Week 6: Georgia Tech

In the sixth week of play, Vanderbilt beat Georgia Tech by the largest margin in coach John Heisman's tenure, 54–0. "The rooters stridently called: "We want sixty! We want sixty!" According to sportswriter Grantland Rice, Heisman's team had a fine line but weak ends and backfield.

The highlight of the first half came on a triple pass. Sam Costen passed the ball to Honus Craig, Craig passed it to Morton and Morton passed it to Bob Blake, who ran to the side and passed it 25 yards back to Costen. Costen ran the remaining 20 yards for a touchdown.

Towards the end of the game, every regular with the exception of Stone was relieved with reserves.

The starting lineup against Georgia Tech: V. Blake (left end), McLain (left tackle), Sherrill (left guard), Stone (center), King (right guard), Hasslock (right tackle), B. Blake (right end), Costen (quarterback), Campbell (left halfback), Craig (right halfback), Morton (fullback).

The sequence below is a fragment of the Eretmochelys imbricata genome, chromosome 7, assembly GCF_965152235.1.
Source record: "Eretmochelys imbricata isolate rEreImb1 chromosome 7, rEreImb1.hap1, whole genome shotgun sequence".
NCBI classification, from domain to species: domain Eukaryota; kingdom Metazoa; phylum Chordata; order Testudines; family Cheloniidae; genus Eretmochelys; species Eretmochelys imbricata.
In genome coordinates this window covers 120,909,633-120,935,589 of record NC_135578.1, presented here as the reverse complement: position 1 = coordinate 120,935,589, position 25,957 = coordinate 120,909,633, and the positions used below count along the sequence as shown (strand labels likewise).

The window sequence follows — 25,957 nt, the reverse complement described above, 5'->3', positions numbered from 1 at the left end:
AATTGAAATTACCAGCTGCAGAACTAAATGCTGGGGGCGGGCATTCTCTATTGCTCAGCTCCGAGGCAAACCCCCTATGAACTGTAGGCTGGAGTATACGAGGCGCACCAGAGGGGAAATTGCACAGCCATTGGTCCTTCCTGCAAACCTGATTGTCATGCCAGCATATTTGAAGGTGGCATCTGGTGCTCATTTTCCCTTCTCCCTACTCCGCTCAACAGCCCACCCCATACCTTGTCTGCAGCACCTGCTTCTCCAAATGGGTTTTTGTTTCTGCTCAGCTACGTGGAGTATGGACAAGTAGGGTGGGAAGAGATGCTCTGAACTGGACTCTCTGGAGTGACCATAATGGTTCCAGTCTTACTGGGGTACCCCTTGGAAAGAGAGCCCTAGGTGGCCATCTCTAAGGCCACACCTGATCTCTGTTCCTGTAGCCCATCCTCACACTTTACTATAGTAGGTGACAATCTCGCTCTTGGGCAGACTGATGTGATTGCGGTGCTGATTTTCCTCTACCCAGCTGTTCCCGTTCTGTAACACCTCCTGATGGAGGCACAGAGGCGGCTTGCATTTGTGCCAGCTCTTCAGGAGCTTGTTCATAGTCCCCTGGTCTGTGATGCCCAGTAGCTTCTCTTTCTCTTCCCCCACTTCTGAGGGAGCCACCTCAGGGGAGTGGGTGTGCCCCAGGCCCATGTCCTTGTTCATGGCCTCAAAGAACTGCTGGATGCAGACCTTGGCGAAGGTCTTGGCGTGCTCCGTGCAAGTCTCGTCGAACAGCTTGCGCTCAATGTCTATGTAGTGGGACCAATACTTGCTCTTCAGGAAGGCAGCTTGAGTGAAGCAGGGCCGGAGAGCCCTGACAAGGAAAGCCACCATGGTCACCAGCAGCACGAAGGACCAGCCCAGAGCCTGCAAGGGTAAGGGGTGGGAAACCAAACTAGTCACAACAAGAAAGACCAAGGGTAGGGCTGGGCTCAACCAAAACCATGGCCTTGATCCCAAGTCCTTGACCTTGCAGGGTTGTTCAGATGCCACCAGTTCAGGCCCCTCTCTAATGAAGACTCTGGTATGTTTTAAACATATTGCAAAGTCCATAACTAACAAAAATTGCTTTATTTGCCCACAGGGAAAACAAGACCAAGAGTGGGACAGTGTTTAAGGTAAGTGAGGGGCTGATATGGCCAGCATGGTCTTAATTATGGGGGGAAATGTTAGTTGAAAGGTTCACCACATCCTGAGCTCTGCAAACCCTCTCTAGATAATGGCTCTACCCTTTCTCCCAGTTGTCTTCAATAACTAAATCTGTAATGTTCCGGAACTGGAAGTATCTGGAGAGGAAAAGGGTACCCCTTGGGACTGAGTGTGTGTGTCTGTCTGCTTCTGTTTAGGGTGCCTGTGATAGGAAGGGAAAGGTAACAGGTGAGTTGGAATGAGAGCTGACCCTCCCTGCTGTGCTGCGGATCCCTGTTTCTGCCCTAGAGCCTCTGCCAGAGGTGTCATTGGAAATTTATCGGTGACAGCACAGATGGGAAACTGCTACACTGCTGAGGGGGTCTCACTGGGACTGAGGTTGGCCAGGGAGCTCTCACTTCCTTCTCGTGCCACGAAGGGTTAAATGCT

Week 7: Sewanee

Vanderbilt faced one of Sewanee's greatest teams in its annual rivalry game which would decide the SIAA championship. Vanderbilt won a close game 17–12.

With the Commodores down 11–12, the game featured a 35-yard catch by Vanderbilt center Stein Stone, on a double-pass play then thrown near the end zone by Bob Blake that set up the 3-yard Honus Craig touchdown run to win at the very end. The double pass was cited by Grantland Rice as the greatest thrill he ever witnessed in his years of watching sports. McGugin in Spalding's Football Guide's summation of the season in the SIAA wrote "The standing. First, Vanderbilt; second, Sewanee, a mighty good second;" and that Sewanee back Aubrey Lanier "came near winning the Vanderbilt game by his brilliant dashes after receiving punts."